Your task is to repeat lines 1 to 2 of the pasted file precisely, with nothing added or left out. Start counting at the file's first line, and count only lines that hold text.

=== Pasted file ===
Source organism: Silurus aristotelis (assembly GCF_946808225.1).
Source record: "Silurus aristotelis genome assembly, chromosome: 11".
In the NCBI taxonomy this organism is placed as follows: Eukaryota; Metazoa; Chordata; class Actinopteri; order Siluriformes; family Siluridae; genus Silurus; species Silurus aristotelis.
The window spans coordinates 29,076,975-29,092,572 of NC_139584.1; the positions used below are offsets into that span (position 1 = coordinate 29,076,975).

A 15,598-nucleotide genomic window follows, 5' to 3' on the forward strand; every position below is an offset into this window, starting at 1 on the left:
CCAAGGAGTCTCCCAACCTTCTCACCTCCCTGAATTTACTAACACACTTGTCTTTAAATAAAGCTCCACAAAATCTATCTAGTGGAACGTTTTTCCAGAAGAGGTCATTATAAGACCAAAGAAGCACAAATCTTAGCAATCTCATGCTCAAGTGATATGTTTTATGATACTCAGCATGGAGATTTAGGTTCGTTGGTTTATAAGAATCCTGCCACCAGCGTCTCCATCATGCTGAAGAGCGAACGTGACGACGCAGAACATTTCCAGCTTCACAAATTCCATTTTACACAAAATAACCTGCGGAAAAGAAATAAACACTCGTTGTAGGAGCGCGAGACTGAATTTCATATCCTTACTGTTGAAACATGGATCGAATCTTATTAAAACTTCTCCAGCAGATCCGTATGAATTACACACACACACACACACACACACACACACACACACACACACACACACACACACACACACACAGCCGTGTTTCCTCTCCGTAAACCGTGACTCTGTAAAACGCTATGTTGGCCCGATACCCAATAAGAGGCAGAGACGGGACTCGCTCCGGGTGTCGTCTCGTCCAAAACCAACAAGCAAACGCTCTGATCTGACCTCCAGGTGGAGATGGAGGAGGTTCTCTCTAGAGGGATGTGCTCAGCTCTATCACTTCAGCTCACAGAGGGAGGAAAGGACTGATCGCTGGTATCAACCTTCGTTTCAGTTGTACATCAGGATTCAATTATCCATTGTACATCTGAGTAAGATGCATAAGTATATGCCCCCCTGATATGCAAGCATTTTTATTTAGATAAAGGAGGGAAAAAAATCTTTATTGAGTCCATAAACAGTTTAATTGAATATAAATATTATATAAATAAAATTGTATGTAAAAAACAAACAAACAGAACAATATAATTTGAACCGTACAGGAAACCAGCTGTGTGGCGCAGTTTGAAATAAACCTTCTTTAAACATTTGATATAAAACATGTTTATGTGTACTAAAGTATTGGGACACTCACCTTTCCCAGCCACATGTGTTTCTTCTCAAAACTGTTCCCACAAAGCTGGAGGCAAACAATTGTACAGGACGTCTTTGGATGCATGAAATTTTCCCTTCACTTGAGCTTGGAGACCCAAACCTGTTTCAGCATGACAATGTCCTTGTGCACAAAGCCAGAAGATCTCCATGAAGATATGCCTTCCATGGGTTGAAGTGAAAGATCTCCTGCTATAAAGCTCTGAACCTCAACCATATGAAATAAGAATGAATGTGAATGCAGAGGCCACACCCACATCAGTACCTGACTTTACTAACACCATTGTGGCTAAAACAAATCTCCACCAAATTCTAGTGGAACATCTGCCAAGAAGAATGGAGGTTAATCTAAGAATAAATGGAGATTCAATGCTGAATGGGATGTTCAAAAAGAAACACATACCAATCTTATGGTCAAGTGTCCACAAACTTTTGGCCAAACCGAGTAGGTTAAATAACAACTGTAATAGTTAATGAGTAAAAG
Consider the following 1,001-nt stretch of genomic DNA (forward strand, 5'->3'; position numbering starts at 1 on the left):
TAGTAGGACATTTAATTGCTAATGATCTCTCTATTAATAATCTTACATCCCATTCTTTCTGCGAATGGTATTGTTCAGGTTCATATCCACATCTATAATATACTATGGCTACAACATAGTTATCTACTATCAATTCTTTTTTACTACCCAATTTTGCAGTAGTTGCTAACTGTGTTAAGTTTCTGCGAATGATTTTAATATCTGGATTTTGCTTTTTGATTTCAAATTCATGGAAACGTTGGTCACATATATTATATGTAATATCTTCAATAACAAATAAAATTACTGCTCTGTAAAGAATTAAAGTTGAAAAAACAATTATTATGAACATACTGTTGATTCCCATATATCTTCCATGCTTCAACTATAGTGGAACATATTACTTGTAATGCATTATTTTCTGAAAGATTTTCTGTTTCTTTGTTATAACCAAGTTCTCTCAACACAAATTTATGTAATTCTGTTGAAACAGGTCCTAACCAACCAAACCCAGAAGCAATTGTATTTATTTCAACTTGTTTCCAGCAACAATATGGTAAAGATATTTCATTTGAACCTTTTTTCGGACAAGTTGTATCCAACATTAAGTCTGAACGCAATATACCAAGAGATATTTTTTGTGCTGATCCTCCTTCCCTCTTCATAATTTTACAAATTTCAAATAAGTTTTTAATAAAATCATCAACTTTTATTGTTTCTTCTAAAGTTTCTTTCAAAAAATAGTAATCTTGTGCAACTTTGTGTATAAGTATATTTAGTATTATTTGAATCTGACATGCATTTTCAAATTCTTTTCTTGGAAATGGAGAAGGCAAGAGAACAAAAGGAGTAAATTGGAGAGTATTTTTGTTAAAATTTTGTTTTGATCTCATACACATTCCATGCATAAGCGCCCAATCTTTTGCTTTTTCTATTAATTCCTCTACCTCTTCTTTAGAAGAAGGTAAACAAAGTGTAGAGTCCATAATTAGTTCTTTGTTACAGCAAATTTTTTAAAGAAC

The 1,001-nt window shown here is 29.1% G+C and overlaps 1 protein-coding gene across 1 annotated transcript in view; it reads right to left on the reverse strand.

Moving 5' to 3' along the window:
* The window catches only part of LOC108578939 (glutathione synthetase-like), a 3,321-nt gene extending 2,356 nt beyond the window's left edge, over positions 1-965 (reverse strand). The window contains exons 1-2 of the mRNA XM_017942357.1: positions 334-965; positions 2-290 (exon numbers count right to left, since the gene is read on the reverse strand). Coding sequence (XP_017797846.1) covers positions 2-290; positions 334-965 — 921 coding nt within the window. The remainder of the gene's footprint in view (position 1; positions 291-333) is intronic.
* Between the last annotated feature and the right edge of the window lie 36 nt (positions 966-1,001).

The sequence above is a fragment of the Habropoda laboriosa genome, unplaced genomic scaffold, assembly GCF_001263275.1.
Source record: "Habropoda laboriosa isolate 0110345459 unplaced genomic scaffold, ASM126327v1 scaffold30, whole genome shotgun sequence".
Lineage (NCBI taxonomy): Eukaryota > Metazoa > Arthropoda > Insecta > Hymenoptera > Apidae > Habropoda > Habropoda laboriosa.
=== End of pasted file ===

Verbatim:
Source organism: Silurus aristotelis (assembly GCF_946808225.1).
Source record: "Silurus aristotelis genome assembly, chromosome: 11".